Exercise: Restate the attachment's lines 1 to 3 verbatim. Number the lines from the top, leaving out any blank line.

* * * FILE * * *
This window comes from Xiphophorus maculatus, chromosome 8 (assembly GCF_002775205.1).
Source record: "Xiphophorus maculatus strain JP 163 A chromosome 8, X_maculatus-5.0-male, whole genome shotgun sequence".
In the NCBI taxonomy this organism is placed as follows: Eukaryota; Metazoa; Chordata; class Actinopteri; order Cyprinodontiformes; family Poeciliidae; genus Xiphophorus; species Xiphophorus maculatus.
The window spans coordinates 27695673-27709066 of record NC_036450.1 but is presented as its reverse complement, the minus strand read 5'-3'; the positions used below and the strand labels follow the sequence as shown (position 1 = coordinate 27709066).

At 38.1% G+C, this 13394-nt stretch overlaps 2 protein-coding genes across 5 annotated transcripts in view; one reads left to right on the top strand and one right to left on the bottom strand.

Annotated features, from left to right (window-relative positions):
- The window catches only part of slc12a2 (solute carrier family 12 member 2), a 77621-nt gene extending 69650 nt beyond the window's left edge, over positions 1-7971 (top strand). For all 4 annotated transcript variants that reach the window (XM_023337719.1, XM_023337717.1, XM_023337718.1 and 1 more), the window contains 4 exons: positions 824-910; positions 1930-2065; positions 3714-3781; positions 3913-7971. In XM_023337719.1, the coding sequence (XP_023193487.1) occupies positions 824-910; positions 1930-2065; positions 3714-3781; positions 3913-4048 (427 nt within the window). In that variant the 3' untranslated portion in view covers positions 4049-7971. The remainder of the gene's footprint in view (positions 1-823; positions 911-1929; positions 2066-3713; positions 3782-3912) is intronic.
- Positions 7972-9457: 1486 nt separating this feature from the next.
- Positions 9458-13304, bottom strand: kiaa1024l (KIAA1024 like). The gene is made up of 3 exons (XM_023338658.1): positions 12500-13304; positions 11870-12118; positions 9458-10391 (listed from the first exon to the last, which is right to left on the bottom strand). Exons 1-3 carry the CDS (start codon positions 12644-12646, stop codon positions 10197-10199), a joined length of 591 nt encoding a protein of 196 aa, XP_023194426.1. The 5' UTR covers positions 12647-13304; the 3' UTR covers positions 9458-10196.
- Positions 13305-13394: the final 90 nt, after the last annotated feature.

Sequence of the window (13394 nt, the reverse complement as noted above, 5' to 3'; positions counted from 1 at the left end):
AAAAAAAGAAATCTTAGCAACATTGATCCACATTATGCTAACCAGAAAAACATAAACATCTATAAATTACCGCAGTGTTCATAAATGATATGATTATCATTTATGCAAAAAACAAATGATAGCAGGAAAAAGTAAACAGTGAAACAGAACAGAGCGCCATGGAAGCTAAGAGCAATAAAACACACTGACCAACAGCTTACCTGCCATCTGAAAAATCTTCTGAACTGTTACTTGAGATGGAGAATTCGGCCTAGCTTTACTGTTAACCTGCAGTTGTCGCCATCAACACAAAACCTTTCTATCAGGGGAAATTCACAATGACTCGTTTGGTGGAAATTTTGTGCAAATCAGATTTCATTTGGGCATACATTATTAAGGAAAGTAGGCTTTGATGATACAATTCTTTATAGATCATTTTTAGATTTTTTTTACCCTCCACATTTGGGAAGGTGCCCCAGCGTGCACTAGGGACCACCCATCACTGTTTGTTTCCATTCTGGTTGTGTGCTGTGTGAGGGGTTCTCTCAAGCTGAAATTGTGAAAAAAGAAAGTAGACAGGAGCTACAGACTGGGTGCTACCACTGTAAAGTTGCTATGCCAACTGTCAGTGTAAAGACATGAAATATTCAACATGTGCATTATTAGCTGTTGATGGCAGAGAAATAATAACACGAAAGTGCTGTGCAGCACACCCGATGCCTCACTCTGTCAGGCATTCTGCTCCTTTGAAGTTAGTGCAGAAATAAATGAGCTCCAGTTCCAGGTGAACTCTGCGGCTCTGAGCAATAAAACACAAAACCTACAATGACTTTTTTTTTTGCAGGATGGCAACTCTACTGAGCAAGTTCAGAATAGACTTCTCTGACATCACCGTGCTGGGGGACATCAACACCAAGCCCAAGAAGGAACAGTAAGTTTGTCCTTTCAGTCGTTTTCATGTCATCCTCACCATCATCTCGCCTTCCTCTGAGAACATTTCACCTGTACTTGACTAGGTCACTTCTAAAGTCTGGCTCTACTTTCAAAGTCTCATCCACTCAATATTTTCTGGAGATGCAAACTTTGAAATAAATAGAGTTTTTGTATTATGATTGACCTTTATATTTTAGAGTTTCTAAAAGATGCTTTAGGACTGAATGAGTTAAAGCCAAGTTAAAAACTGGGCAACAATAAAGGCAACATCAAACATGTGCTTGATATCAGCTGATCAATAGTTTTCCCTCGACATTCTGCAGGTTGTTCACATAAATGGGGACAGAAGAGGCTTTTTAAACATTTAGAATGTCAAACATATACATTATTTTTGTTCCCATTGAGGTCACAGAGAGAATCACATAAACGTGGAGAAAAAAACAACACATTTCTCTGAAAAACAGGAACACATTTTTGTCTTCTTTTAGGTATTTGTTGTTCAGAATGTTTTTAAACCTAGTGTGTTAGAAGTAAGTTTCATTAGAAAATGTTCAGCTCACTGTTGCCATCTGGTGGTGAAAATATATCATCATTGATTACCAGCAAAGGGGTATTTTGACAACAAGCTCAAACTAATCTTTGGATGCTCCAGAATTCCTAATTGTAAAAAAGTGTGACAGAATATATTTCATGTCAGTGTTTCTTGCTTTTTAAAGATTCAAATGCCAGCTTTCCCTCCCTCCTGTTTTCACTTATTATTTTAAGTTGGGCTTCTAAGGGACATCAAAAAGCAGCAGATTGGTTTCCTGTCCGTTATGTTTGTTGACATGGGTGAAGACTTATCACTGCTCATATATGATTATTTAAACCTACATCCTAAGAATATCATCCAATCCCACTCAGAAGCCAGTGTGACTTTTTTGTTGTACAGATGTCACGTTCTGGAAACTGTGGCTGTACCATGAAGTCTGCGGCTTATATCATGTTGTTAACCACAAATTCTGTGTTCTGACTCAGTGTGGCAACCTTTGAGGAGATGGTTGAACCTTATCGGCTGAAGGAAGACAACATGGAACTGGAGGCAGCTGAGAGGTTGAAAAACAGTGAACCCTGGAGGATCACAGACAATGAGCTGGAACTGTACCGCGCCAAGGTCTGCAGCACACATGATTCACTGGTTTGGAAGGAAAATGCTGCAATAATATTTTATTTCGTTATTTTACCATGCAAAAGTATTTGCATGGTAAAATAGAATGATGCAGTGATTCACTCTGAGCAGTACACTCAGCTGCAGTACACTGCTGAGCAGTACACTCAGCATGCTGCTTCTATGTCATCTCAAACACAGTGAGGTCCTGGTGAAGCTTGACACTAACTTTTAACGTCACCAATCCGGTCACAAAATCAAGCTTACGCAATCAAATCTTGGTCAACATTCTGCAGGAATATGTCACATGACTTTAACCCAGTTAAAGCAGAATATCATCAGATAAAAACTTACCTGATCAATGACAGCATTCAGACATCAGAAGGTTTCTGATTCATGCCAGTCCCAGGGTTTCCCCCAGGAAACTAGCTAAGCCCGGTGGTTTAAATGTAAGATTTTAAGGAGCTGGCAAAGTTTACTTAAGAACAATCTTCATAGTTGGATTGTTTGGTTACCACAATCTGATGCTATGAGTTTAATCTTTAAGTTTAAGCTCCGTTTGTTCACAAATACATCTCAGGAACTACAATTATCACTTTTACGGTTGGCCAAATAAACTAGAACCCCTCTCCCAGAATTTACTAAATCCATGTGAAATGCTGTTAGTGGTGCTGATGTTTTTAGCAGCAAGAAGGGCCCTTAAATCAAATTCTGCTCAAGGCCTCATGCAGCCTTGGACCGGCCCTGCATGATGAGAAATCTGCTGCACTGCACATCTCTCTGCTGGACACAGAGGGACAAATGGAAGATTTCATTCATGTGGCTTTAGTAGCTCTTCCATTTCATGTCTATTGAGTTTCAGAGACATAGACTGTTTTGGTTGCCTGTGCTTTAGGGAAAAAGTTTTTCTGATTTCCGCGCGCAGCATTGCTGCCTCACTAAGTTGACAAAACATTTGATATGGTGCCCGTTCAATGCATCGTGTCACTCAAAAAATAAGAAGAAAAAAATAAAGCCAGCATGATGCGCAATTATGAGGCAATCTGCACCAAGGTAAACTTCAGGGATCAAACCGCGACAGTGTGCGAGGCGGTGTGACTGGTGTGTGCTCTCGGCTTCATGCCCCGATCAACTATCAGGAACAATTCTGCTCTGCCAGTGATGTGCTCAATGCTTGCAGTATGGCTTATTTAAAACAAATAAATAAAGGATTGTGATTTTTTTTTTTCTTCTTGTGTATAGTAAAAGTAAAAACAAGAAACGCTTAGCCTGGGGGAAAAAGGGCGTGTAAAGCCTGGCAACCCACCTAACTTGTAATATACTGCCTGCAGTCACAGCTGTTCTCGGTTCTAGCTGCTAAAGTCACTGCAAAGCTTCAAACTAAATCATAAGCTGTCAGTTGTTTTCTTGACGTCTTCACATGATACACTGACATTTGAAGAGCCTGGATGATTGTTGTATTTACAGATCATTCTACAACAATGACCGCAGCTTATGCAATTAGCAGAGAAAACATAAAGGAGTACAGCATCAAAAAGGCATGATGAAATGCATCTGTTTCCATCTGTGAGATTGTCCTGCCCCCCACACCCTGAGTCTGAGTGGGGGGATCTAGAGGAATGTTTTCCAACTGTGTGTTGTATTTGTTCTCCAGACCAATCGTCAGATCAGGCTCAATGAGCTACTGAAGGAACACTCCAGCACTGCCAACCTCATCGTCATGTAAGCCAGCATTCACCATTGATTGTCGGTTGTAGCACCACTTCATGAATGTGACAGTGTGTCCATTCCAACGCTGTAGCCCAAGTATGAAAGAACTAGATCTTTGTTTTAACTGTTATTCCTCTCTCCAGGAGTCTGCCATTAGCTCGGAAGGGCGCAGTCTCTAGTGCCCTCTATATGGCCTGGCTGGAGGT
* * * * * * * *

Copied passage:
This window comes from Xiphophorus maculatus, chromosome 8 (assembly GCF_002775205.1).
Source record: "Xiphophorus maculatus strain JP 163 A chromosome 8, X_maculatus-5.0-male, whole genome shotgun sequence".
In the NCBI taxonomy this organism is placed as follows: Eukaryota; Metazoa; Chordata; class Actinopteri; order Cyprinodontiformes; family Poeciliidae; genus Xiphophorus; species Xiphophorus maculatus.